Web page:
Extreme Heat

Responding to an Extreme Heat Event

  • During an extreme heat event seek out an air-conditioned place to stay cool.   
  • Avoid engaging in any high-energy activities. 
  • Wear loose, lightweight, light-coloured clothing.
  • Drink plenty of fluids and stay hydrated.
  • Never leave a child or animal alone in a vehicle. 
  • Call 911 if you or anyone around you experiences an altered level of consciousness.

During heat-related emergencies, be sure to check the status of your campus in case U of T operations are affected.

Consider

Many buildings on campus have air conditioning where you can cool down. Locally – libraries, community centers, and shopping malls can also serve as cooling sites.

Extreme heat can worsen chronic conditions including respiratory disease and cardiovascular disease. It can also result in heat-related illness. Signs of heat-related illness include:

  • Heat rash can present as clusters of small blisters on the skin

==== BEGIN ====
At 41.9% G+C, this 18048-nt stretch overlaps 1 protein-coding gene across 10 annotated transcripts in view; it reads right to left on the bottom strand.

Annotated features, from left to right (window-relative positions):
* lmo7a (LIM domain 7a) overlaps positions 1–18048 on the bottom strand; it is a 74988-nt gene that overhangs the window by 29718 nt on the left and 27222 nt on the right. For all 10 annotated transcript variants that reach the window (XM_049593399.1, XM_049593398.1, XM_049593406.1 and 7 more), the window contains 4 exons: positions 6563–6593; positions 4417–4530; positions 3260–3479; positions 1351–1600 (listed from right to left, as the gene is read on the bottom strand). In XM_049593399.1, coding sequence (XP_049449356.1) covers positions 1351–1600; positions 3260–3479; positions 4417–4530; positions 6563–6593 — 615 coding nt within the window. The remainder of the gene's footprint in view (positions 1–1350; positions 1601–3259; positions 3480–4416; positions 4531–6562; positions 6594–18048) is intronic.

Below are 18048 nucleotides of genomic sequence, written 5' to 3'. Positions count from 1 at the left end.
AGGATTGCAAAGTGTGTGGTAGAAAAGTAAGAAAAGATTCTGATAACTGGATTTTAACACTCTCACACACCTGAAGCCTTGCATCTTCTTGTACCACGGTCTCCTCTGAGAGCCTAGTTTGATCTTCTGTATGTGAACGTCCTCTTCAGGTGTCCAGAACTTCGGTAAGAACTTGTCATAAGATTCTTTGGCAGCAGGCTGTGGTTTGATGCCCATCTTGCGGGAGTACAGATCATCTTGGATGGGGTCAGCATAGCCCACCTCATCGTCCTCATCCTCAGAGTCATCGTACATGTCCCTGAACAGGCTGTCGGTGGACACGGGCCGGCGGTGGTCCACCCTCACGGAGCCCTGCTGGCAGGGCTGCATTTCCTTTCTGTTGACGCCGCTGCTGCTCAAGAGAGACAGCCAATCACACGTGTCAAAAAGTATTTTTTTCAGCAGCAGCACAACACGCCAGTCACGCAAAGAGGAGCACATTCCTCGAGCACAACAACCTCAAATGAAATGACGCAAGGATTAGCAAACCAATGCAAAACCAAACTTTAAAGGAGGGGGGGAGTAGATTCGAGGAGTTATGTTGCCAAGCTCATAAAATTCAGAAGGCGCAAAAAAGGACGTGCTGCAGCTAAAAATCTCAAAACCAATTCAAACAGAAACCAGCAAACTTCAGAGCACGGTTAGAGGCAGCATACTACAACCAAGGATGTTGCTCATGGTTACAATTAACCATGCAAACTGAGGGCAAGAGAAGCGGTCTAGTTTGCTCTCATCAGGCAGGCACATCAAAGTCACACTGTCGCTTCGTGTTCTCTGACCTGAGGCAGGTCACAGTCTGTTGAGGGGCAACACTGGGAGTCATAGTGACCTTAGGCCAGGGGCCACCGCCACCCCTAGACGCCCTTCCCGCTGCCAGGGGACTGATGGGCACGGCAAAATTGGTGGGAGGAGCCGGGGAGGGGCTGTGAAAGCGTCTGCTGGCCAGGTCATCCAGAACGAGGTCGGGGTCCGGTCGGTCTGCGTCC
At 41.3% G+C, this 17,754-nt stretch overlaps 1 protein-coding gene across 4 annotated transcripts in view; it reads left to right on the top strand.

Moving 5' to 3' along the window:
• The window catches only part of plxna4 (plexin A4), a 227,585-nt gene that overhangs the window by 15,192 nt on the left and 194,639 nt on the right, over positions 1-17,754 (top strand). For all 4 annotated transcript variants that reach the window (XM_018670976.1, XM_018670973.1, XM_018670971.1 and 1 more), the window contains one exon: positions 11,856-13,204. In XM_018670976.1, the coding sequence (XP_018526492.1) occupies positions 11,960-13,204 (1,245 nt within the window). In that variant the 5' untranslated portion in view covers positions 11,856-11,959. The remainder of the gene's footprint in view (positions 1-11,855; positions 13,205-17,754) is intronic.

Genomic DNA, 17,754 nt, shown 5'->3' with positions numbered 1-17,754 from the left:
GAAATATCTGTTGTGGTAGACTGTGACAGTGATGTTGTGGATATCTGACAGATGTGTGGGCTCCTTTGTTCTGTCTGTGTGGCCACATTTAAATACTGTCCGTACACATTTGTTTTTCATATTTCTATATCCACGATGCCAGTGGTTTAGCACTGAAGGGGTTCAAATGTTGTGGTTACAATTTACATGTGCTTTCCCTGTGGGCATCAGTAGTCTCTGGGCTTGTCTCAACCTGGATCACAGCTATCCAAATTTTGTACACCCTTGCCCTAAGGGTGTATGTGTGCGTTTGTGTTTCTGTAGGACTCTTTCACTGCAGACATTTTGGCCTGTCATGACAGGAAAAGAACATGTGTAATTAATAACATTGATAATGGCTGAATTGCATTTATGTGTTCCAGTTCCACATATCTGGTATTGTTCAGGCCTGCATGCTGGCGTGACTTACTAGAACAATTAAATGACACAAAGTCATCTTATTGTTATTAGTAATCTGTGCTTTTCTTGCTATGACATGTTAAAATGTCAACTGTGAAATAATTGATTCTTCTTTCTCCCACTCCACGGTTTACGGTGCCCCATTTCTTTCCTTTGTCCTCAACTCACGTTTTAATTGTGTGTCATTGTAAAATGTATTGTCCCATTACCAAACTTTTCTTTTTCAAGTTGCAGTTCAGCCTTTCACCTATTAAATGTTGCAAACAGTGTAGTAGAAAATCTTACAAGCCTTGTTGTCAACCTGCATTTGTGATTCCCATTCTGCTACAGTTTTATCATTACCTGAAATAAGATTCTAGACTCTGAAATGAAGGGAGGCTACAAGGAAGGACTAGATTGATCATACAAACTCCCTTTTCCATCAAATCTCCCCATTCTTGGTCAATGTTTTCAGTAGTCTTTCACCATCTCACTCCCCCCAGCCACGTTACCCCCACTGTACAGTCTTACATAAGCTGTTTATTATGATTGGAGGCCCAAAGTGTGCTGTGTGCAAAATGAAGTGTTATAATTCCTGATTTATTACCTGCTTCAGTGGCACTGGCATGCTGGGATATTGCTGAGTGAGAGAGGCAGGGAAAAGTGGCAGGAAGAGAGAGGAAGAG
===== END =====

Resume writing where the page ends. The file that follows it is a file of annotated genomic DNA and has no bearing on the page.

• Heat cramps can take the form of muscle pains and spasms in the abdomen, arms, or legs.   
  • Heat exhaustion can include heavy sweating, pale skin, weakness, dizziness, headache, fainting, nausea and vomiting.   
  • Heatstroke can cause hot, red skin without sweating, a high body temperature, a fast heart rate, dizziness, nausea, confusion and a loss of consciousness.  

If heat-related illnesses occur, go to a cooler location, remove excess clothing, and take sips of cool water and/or sports drinks. Loosen clothes or use cool wet cloths to lower body temperature. Do not try to provide food or fluids to someone who has lost consciousness or is near fainting. If there is any altered level of consciousness, or heatstroke is suspected, call 911 immediately.

Important Contacts

Emergency: 911

Campus Safety
(Emergency)
St. George/UTSC: 416-978-2222
UTM: 905-569-4333

Campus Safety
(Non-Emergency)
St. George: 416-978-2323
UTSC: 416-287-7398
UTM: 905-828-5200

Other Incident Response Guides

Active Attacker
Medical Emergencies
Threats
Suspicious Packages
Fire
Cyber Incidents
Gas Leak
Power Outages
Civil Disturbances
Extreme Weather